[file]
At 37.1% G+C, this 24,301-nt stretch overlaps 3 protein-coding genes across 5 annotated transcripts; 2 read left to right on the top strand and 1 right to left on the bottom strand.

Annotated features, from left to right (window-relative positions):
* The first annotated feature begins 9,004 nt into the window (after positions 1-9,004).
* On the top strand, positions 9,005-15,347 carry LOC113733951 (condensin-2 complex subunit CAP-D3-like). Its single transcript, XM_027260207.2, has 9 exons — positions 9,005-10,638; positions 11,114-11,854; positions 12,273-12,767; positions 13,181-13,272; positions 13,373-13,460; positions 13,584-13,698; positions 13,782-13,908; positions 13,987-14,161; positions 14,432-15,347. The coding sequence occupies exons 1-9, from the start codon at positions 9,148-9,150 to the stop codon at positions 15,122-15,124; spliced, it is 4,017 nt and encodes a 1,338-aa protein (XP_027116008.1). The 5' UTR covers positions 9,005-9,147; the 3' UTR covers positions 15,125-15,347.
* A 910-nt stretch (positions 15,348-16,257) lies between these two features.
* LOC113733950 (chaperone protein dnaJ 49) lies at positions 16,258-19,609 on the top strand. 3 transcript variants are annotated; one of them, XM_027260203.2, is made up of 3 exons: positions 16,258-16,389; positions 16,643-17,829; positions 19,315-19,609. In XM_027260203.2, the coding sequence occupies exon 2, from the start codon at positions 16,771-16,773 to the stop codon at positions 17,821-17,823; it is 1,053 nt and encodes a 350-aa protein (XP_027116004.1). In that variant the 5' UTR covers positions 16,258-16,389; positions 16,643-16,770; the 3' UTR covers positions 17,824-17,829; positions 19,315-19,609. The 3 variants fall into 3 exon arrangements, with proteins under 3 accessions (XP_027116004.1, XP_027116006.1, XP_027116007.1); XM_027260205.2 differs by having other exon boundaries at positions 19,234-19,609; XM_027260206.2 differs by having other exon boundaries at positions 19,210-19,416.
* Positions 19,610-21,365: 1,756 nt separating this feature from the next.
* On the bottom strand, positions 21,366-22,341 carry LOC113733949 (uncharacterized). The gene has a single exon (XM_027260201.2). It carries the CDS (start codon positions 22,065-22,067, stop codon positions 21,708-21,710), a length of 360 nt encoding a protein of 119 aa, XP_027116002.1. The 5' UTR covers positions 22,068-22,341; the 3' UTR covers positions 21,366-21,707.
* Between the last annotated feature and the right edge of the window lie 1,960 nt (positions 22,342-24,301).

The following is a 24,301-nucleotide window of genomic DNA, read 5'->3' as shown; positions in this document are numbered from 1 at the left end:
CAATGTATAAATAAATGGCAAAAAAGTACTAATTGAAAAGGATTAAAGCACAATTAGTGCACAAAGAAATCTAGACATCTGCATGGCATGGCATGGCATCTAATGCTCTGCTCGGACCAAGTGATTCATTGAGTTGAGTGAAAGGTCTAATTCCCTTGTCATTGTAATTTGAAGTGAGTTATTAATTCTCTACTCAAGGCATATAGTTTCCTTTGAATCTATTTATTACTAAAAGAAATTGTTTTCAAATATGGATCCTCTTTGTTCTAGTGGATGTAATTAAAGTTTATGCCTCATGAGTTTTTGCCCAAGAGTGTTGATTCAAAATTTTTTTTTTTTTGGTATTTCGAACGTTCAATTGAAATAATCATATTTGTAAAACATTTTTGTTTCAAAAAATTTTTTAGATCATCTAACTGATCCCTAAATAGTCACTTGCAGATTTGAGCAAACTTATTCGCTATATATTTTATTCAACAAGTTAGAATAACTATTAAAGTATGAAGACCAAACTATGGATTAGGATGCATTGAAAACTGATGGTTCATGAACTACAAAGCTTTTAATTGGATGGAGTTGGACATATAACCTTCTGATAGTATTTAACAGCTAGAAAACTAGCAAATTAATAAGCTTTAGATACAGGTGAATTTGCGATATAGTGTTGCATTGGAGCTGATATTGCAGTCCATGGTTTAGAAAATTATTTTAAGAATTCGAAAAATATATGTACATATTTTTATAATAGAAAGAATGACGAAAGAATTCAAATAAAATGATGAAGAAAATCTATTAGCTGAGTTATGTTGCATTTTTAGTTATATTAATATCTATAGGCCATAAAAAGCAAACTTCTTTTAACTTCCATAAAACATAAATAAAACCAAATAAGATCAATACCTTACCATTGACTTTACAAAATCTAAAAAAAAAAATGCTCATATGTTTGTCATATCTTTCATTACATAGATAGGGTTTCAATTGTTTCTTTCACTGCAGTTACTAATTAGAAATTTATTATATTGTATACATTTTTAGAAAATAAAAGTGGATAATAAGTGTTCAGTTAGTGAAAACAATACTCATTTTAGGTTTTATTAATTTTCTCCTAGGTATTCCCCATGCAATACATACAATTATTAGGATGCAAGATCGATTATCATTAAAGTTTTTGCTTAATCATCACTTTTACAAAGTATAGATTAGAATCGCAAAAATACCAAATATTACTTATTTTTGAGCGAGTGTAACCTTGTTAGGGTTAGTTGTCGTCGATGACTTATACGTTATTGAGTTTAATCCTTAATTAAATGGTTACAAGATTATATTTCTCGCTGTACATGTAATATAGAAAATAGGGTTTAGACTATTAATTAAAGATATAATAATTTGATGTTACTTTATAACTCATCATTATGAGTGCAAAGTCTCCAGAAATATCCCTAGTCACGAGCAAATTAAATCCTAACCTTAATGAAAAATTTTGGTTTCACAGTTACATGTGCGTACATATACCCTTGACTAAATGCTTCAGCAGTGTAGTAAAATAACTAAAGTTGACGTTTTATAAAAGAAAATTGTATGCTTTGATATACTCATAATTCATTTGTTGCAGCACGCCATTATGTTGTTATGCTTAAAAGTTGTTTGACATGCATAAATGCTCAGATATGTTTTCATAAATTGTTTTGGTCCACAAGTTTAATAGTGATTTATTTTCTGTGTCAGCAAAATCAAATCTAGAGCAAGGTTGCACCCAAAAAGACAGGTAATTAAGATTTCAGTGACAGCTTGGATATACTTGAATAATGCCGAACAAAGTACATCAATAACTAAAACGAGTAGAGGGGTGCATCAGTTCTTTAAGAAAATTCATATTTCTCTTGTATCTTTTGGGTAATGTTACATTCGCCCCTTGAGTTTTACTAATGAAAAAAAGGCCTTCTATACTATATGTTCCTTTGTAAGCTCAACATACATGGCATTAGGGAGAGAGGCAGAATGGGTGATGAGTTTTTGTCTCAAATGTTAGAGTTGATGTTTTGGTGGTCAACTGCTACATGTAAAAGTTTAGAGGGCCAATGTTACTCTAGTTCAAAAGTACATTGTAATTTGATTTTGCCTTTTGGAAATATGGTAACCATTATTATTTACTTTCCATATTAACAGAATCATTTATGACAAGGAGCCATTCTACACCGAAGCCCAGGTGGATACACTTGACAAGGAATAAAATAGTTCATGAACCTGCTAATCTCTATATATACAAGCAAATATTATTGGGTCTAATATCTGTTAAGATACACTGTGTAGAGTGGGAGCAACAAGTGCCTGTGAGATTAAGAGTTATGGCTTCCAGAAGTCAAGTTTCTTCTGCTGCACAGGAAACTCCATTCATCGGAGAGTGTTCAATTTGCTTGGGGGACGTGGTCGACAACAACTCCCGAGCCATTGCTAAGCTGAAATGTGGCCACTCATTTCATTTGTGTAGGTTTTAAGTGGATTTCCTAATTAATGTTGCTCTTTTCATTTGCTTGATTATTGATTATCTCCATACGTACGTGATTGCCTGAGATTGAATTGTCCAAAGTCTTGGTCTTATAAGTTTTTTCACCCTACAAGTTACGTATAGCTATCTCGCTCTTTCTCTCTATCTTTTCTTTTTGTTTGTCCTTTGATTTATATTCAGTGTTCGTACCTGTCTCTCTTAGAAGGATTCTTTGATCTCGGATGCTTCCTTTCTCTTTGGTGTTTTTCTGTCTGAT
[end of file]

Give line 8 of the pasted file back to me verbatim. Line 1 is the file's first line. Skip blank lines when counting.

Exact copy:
* On the bottom strand, positions 21,366-22,341 carry LOC113733949 (uncharacterized). The gene has a single exon (XM_027260201.2). It carries the CDS (start codon positions 22,065-22,067, stop codon positions 21,708-21,710), a length of 360 nt encoding a protein of 119 aa, XP_027116002.1. The 5' UTR covers positions 22,068-22,341; the 3' UTR covers positions 21,366-21,707.